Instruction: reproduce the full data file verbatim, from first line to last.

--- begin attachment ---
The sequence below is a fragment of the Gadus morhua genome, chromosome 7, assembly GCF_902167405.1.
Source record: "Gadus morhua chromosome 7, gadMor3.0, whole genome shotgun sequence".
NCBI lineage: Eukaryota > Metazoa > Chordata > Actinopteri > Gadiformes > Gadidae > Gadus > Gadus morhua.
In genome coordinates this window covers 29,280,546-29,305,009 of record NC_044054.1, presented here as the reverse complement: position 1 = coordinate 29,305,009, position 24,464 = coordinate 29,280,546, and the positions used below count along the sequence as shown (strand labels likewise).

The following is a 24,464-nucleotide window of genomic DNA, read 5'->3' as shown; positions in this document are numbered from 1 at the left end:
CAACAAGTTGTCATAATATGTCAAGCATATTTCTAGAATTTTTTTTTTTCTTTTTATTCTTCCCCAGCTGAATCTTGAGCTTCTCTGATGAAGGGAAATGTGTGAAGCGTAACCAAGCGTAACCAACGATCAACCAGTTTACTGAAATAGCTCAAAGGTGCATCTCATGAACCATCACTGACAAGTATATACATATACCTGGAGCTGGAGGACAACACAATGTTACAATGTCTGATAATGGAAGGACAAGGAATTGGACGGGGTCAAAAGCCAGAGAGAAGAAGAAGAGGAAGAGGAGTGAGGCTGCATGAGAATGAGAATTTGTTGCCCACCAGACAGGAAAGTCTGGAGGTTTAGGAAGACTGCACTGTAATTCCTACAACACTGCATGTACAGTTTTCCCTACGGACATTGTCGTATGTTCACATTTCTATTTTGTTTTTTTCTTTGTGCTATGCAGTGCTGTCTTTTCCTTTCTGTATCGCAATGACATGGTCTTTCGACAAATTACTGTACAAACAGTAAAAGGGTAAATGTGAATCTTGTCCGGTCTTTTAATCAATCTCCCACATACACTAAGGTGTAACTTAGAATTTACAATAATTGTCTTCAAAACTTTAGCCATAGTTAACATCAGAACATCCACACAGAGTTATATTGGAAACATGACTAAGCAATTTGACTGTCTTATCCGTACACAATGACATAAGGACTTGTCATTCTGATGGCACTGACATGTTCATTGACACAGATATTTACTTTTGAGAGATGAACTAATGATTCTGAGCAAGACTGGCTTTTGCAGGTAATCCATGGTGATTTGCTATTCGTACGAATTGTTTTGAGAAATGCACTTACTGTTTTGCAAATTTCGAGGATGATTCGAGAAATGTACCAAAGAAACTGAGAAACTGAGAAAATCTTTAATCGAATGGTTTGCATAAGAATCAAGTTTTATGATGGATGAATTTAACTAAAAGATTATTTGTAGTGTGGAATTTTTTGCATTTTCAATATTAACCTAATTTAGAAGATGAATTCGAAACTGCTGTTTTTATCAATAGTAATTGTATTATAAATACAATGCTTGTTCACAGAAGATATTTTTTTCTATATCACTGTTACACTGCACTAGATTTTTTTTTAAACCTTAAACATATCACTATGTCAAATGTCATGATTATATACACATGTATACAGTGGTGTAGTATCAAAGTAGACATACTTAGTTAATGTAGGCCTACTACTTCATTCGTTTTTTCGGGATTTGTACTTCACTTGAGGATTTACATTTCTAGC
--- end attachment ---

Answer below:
The sequence below is a fragment of the Gadus morhua genome, chromosome 7, assembly GCF_902167405.1.
Source record: "Gadus morhua chromosome 7, gadMor3.0, whole genome shotgun sequence".
NCBI lineage: Eukaryota > Metazoa > Chordata > Actinopteri > Gadiformes > Gadidae > Gadus > Gadus morhua.
In genome coordinates this window covers 29,280,546-29,305,009 of record NC_044054.1, presented here as the reverse complement: position 1 = coordinate 29,305,009, position 24,464 = coordinate 29,280,546, and the positions used below count along the sequence as shown (strand labels likewise).

The following is a 24,464-nucleotide window of genomic DNA, read 5'->3' as shown; positions in this document are numbered from 1 at the left end:
CAACAAGTTGTCATAATATGTCAAGCATATTTCTAGAATTTTTTTTTTTCTTTTTATTCTTCCCCAGCTGAATCTTGAGCTTCTCTGATGAAGGGAAATGTGTGAAGCGTAACCAAGCGTAACCAACGATCAACCAGTTTACTGAAATAGCTCAAAGGTGCATCTCATGAACCATCACTGACAAGTATATACATATACCTGGAGCTGGAGGACAACACAATGTTACAATGTCTGATAATGGAAGGACAAGGAATTGGACGGGGTCAAAAGCCAGAGAGAAGAAGAAGAGGAAGAGGAGTGAGGCTGCATGAGAATGAGAATTTGTTGCCCACCAGACAGGAAAGTCTGGAGGTTTAGGAAGACTGCACTGTAATTCCTACAACACTGCATGTACAGTTTTCCCTACGGACATTGTCGTATGTTCACATTTCTATTTTGTTTTTTTCTTTGTGCTATGCAGTGCTGTCTTTTCCTTTCTGTATCGCAATGACATGGTCTTTCGACAAATTACTGTACAAACAGTAAAAGGGTAAATGTGAATCTTGTCCGGTCTTTTAATCAATCTCCCACATACACTAAGGTGTAACTTAGAATTTACAATAATTGTCTTCAAAACTTTAGCCATAGTTAACATCAGAACATCCACACAGAGTTATATTGGAAACATGACTAAGCAATTTGACTGTCTTATCCGTACACAATGACATAAGGACTTGTCATTCTGATGGCACTGACATGTTCATTGACACAGATATTTACTTTTGAGAGATGAACTAATGATTCTGAGCAAGACTGGCTTTTGCAGGTAATCCATGGTGATTTGCTATTCGTACGAATTGTTTTGAGAAATGCACTTACTGTTTTGCAAATTTCGAGGATGATTCGAGAAATGTACCAAAGAAACTGAGAAACTGAGAAAATCTTTAATCGAATGGTTTGCATAAGAATCAAGTTTTATGATGGATGAATTTAACTAAAAGATTATTTGTAGTGTGGAATTTTTTGCATTTTCAATATTAACCTAATTTAGAAGATGAATTCGAAACTGCTGTTTTTATCAATAGTAATTGTATTATAAATACAATGCTTGTTCACAGAAGATATTTTTTTCTATATCACTGTTACACTGCACTAGATTTTTTTTTAAACCTTAAACATATCACTATGTCAAATGTCATGATTATATACACATGTATACAGTGGTGTAGTATCAAAGTAGACATACTTAGTTAATGTAGGCCTACTACTTCATTCGTTTTTTCGGGATTTGTACTTCACTTGAGGATTTACATTTCTAGC